After running into numerous critical references to this little novel, which has won a series of international awards and has been published in nineteen countries and made into a popular film, curiosity got the best of me, so I ordered a copy from Amazon ($4.80). When it arrived, I was especially pleased by the cover, and as soon as I could crank up my Keurig coffeemaker I was ready for an amazing journey.
Each time Stephen King is interviewed, he finds himself responding to the same question: “Where do you get your ideas?” Usually, the question is prompted by the questioner implying that an author who writes about serial killers and psychotics must be as twisted and devious as the subjects that he writes about. King always responds with some variation of the following: His ideas come from Fox News and CNN; the New York Times and Time magazine.
I have always been something of a fanatic about graphic novels and my collection includes Maus (which depicts the holocaust — with cats as Nazis and mice as Jews — and the two-volume set of Marjane Satrapi’s Persepolis, which is a memoir of the author’s childhood growing up during the Islamic Revolution. I also have a badly-worn copy of Alan Moore’s In Hell which is one of the most remarkable books I have ever encountered. I also have several boxes full of “undergrounds,” which are the true forerunners of the modern graphic novel. Many of them are graphic American “histories” by artists like Jack Jackson (Jaxon) and R. Crumb. Admittedly, I rarely run into people who share my appreciation for these guys.
Since I happen to love folklore and storytelling, I have always felt blessed to be a resident of Jackson County. Sitting on my front porch, I can see Black Rock, where a local law officer vanished 80 years ago while on a fox hunt. He has not been found to this day. I can see the Pinnacle, which in my childhood was supposed to be Judaculla, the slant-eyed giant of Cherokee folklore who is sleeping now. You can still make out his profile from the parking lot of the new library.
If you love epic tales that celebrate the American West; if you treasure novels like Trail of the Lonesome Dove, Edna Ferber’s So Big (Giant) and McCarthy’s Cities on the Plain, you might want to saddle up for Peace Like a River. Everything that quickens your heartbeat is here: manhunts, vicious killers, snowstorms, relentless law men, lovable outlaws, tall tales, all wrapped in a bit of Mark Twain’s “heading for the territories.”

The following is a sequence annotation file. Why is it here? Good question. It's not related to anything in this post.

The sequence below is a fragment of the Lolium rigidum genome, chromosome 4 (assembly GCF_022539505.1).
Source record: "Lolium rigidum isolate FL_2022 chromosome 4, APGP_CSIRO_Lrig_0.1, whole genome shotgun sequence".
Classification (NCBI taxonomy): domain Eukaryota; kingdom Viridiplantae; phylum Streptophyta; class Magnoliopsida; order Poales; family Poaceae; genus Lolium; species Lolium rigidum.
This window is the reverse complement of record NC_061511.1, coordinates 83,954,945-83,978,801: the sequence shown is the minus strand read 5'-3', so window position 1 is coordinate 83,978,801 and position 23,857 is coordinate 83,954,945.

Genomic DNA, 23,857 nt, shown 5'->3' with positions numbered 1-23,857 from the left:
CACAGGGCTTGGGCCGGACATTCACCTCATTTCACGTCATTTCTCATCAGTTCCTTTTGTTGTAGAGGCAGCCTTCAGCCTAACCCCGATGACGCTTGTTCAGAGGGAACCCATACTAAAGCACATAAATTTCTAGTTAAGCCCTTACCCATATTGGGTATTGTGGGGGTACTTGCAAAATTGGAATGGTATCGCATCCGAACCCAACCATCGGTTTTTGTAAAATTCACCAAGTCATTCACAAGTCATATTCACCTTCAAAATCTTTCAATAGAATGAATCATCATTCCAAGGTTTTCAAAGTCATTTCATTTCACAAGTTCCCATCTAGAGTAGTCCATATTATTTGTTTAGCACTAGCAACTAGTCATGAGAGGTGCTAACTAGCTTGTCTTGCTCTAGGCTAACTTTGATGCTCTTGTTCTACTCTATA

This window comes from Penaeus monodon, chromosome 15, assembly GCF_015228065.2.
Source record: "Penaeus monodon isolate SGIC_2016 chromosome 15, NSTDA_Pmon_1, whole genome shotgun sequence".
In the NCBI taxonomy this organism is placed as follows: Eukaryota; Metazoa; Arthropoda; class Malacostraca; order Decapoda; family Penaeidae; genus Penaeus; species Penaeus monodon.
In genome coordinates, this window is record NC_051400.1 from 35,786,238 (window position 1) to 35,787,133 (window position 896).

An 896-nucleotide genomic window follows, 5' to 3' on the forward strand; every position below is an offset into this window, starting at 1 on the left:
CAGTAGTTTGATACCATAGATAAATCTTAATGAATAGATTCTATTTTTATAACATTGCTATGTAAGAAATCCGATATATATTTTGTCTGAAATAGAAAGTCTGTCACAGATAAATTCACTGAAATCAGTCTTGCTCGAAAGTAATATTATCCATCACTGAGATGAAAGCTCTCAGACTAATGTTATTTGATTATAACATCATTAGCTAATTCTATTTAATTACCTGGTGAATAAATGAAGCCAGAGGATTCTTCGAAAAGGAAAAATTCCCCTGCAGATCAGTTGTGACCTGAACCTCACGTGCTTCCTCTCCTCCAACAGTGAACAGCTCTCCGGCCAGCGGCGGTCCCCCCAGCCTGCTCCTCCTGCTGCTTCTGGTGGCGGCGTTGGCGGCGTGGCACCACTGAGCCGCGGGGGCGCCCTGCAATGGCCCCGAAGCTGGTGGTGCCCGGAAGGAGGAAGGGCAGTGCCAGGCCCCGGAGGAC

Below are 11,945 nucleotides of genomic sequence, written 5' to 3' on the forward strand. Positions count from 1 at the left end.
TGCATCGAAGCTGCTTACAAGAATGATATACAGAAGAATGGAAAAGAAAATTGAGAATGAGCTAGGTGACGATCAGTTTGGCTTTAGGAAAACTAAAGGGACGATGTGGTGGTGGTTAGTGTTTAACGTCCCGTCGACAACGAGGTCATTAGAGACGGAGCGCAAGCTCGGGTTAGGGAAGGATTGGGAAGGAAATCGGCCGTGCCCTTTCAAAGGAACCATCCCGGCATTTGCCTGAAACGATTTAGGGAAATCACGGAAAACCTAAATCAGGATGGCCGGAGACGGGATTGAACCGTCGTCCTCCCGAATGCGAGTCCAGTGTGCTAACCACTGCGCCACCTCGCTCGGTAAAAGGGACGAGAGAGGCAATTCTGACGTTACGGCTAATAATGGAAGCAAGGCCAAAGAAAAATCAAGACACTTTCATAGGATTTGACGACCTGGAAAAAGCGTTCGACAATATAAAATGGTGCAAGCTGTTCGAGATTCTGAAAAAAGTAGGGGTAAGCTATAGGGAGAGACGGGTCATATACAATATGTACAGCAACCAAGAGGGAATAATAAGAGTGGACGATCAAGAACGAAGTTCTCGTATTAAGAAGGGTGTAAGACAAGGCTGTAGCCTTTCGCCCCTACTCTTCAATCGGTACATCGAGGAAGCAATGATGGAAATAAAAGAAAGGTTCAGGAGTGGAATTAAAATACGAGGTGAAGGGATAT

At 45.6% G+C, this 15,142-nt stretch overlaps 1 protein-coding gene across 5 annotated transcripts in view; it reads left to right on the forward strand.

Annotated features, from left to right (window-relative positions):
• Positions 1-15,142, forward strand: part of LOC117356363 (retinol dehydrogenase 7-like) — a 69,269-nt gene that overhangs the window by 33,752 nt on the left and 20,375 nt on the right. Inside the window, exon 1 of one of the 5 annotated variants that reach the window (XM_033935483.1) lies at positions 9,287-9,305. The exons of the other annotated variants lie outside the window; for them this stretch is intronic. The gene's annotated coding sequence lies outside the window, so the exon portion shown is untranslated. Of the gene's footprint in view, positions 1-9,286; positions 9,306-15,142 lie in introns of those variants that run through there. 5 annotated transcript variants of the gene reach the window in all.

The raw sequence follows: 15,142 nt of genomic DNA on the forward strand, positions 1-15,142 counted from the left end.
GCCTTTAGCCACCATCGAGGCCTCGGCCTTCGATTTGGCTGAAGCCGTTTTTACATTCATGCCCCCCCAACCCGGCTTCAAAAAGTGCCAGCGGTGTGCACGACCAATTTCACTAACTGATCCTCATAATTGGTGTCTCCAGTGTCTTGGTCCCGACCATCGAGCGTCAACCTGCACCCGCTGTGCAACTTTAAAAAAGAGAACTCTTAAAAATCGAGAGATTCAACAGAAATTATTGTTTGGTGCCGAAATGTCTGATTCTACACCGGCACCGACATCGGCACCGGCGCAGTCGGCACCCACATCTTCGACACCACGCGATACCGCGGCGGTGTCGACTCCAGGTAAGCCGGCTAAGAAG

I have always been drawn to authors who can seize your attention in the first paragraph and like a pit bull, refuse to let you go. Ron Rash can do that (Serena). So can Philipp Meyer (The Son). These guys are so good, they can set the hook and play you the way a seasoned fisherman handles a trout, (Whoa, that is a mixed metaphor, I guess!) for 40 pages, forcing you to abandon chores and your social life, intent on riding out what the critics call “a riveting narrative.” Well, here is another one. Let me summarize the beginning of The Kept by James Scott.
In recent years, I have developed a growing discomfort with the Internet. Services like Facebook, Amazon, Linked-in have become increasingly ... well, personal. They want to know how I am doing, mentally and physically (at times they sound like a nosy, well-meaning relative), and I am constantly being asked to take “quickie” surveys or to rate everything from Netflix movies to Amazon products. I am beginning to wonder at what point does their concern become intrusive.
Early in this novel, an old retired teacher with Alzheimer’s, mistaking a visitor for his son, gives the young man a copy of a novel by Charles Brockton Brown and suggests that he read it. The novel is Wieland (1798,) a peculiar concoction of bizarre events that is considered the first “American gothic novel.” (I remember that it contains an account of human spontaneous combustion, murders, violent storms and inexplicable voices, insanity and mistaken identities).
Russell Banks knows how to hook the reader’s interest. In the opening pages of Lost Memory of Skin, the book’s protagonist (known only as “The Kid”) enters the public library in Calusa (Miami) and asks the woman at the desk if she would help him find some information. She agrees and he asks if it is true that people who are called “sexual deviants” are on the Internet program along with their photo and their addresses.
Some 30 years ago, a science-fiction writer named Whitney Striber wrote a novel called Wolfen, and it frightened me badly. The basic premise was that humanity had no purpose other than to provide a dependable food source for a terrifying species called “wolfen” that lived in colonies beneath the earth and only surfaced to feed. For thousands of years, these reptilian wolves lived silently in the sewers of major cities. They could move with astonishing speed and only “harvested” human victims who were never missed. It made a decent movie, too.